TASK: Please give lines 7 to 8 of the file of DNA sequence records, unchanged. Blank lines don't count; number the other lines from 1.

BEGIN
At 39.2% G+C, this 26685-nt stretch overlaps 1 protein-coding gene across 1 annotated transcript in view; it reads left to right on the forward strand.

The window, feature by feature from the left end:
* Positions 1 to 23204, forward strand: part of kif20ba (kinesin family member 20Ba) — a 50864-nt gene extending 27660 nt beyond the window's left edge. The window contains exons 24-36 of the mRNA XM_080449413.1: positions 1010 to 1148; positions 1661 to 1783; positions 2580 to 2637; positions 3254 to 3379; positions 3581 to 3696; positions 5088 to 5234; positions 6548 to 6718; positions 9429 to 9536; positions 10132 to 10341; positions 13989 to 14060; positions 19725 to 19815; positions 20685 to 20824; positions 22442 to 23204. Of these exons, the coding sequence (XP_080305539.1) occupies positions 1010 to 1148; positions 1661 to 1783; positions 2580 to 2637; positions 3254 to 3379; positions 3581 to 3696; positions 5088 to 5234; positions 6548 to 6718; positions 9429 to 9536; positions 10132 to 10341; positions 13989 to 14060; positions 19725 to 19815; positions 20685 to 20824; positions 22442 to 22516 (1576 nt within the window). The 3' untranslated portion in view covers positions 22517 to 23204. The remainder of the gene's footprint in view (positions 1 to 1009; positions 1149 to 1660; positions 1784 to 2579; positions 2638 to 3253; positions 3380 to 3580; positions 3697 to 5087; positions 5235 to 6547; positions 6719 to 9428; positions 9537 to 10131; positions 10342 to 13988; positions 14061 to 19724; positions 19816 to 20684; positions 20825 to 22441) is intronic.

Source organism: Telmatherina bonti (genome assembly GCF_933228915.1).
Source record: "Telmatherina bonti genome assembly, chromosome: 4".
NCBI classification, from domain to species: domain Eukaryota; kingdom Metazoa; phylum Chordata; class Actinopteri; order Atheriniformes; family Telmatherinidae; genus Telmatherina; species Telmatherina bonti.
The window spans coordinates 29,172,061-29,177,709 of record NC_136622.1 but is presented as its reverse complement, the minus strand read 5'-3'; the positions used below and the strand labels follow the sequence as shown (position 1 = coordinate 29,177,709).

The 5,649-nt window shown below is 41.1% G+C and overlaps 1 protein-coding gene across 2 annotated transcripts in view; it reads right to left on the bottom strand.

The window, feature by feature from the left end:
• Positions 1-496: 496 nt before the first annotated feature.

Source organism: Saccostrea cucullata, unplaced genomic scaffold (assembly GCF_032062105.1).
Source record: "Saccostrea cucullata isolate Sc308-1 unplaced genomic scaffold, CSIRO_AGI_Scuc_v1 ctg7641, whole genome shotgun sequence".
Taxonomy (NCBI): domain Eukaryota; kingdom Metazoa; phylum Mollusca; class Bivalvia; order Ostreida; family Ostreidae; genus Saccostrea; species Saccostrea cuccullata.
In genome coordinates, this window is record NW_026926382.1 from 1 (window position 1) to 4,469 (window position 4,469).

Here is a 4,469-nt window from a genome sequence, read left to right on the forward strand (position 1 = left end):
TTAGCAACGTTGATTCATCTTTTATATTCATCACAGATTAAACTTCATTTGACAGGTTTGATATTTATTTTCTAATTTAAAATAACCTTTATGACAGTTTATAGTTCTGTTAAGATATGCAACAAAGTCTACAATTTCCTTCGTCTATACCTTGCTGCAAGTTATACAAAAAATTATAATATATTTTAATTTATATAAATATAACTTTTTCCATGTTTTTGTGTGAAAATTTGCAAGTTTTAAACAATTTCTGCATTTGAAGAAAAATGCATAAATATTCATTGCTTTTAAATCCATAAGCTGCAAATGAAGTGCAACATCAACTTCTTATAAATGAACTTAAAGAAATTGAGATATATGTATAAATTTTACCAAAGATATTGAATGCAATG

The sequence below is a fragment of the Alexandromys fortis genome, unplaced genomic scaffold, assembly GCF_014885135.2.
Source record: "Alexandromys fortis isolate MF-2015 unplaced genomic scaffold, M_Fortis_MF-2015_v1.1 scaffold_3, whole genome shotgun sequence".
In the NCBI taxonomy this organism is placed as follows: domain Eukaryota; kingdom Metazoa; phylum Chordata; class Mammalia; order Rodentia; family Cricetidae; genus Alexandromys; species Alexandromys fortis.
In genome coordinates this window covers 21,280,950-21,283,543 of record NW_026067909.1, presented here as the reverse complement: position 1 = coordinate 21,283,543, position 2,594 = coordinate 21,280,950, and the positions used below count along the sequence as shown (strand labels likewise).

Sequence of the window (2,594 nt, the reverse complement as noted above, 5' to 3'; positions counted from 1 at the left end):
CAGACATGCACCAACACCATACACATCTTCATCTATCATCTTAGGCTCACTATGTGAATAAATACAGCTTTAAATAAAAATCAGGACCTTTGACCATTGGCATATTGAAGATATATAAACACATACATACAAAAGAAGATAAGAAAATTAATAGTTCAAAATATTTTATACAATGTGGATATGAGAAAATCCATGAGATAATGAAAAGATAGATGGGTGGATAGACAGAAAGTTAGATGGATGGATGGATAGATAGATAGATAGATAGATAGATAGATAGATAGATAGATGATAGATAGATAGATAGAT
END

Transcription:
The window spans coordinates 29,172,061-29,177,709 of record NC_136622.1 but is presented as its reverse complement, the minus strand read 5'-3'; the positions used below and the strand labels follow the sequence as shown (position 1 = coordinate 29,177,709).

The 5,649-nt window shown below is 41.1% G+C and overlaps 1 protein-coding gene across 2 annotated transcripts in view; it reads right to left on the bottom strand.